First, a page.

Hmmm. Many come to mind over the years. I’ve worked on promotions for “pet fecal swab” solutions (for the vet industry, obviously), sludge and nonhazardous waste-removal solutions (that was B2B), maple syrup bottle labels, song-rewrites for client conference presentations, a local TV commercial where I was “camping” in the median area of heavy traffic, a radio commercial where I was a singing telegram professional, and mostly a lot of projects requiring me to translate technologies (and their benefits) into plain-English, persuasive sales copy — where I’d be talking about things like, “Quicker answers for diagnosing immune-mediated thrombocytopenia” but making it sound understandable. 

I’ll bet you never get bored. What are you working on right now? 

tradeI have a wide range of client projects at the moment, including an email autoresponder series for a pet company, some advertorials for an equine products company, web content for several clients, and my accountant’s client newsletter. But my biggest project is finishing up a marketing how-to book that I’ve been working on for months with a partner. We’re planning to roll out the book in March, available on Amazon and Kindle. The community we’ve discussed it with is very receptive, so we’re excited and nervous at the same time. 

How exciting! I bet it’ll be great, if your past work is any indication. That makes me wonder, though… You manage three businesses — web content and consulting, pet-industry copywriting, and B2B copywriting — plus book-writing on top of that. How do you balance it all?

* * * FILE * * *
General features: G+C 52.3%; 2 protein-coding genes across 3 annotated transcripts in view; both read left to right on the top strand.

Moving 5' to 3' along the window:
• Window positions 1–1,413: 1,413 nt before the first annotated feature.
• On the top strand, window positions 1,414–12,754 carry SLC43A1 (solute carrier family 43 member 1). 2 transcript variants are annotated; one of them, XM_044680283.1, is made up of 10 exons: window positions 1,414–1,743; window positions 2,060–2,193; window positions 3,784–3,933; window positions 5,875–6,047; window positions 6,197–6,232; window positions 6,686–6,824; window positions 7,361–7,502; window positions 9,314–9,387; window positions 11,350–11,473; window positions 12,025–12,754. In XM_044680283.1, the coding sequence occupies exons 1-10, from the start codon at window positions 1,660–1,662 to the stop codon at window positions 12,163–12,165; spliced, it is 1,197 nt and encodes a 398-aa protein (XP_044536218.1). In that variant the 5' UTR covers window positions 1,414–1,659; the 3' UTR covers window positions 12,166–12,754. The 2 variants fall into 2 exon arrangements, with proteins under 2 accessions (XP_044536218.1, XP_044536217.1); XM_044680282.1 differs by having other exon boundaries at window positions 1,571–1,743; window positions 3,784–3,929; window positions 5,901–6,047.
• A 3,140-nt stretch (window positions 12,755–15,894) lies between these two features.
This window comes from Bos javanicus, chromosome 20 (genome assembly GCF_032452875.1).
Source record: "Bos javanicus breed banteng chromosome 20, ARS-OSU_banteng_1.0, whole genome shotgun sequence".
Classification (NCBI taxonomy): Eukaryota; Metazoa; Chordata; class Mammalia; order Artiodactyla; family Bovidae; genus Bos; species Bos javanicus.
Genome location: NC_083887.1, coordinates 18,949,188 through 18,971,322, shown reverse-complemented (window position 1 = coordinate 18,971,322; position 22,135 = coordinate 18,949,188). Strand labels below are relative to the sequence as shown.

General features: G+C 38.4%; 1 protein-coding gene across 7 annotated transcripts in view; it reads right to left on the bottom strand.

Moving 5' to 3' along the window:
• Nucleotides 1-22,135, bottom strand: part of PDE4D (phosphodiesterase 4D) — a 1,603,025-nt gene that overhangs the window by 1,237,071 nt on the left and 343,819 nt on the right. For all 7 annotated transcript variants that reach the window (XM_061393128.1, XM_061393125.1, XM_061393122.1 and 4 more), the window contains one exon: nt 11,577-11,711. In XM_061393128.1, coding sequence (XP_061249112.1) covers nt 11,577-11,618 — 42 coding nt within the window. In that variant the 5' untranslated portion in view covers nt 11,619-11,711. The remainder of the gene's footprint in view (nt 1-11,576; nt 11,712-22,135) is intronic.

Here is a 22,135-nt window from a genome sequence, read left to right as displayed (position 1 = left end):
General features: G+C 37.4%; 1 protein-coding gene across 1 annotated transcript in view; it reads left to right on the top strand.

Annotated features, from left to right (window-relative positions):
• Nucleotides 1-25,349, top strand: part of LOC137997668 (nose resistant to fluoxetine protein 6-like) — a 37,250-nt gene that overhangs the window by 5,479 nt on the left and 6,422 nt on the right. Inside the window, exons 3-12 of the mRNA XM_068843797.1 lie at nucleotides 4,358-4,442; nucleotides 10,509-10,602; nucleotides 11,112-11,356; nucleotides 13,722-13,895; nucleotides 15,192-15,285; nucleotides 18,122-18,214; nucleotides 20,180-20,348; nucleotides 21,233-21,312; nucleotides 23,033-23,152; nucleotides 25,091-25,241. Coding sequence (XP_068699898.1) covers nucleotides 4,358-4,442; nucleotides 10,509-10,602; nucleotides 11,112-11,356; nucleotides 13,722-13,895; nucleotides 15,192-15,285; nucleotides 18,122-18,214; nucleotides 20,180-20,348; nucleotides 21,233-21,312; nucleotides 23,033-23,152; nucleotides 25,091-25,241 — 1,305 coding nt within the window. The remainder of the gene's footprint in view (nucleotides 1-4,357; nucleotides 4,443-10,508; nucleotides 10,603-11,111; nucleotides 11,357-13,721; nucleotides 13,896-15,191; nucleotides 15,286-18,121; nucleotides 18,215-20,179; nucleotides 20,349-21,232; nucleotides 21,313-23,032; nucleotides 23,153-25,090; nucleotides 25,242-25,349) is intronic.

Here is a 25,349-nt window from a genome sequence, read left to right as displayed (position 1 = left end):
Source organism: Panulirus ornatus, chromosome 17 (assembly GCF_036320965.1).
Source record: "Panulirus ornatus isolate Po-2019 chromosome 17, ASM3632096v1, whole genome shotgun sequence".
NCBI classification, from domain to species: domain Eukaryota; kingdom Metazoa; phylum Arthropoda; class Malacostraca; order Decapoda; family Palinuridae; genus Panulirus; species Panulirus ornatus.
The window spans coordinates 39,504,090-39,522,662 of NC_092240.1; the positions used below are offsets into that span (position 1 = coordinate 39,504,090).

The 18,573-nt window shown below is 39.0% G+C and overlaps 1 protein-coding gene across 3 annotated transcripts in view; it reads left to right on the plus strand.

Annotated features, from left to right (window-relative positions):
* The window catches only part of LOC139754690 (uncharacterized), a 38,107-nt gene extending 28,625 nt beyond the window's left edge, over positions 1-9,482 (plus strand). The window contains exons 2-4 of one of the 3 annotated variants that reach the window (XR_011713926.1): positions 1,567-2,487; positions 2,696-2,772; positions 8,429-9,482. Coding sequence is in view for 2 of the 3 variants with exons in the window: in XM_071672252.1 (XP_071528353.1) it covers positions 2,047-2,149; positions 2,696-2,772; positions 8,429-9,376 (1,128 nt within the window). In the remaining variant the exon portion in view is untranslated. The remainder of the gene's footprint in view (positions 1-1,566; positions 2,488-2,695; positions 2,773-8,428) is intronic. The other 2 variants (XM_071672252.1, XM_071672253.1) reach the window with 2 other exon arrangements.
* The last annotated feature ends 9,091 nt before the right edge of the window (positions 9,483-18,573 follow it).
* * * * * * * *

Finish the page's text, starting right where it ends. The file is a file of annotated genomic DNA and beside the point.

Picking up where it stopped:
My main focus is pet-industry copywriting, so that gets most of my attention. Through that website and my promo efforts, I talk about web content and consulting for the pet world — so it’s connected to ContentClear Marketing, which has been my core business and the foundation of the others. I keep on top of that one in a less active way — just to make sure the info isn’t dated and such. The pet world is now my main business. The B2B website is pretty old, but it still helps me get found in Google and brings me new business. So I check on that every now and then. In fact, you’ve just reminded me I’m about due for another look at it!  

I love that your writing pursuits are built around your personal interests, and that you can take a relaxed approach while still bringing in paying clients. Is that how you would describe your approach to the Barefoot Writer’s lifestyle — relaxed?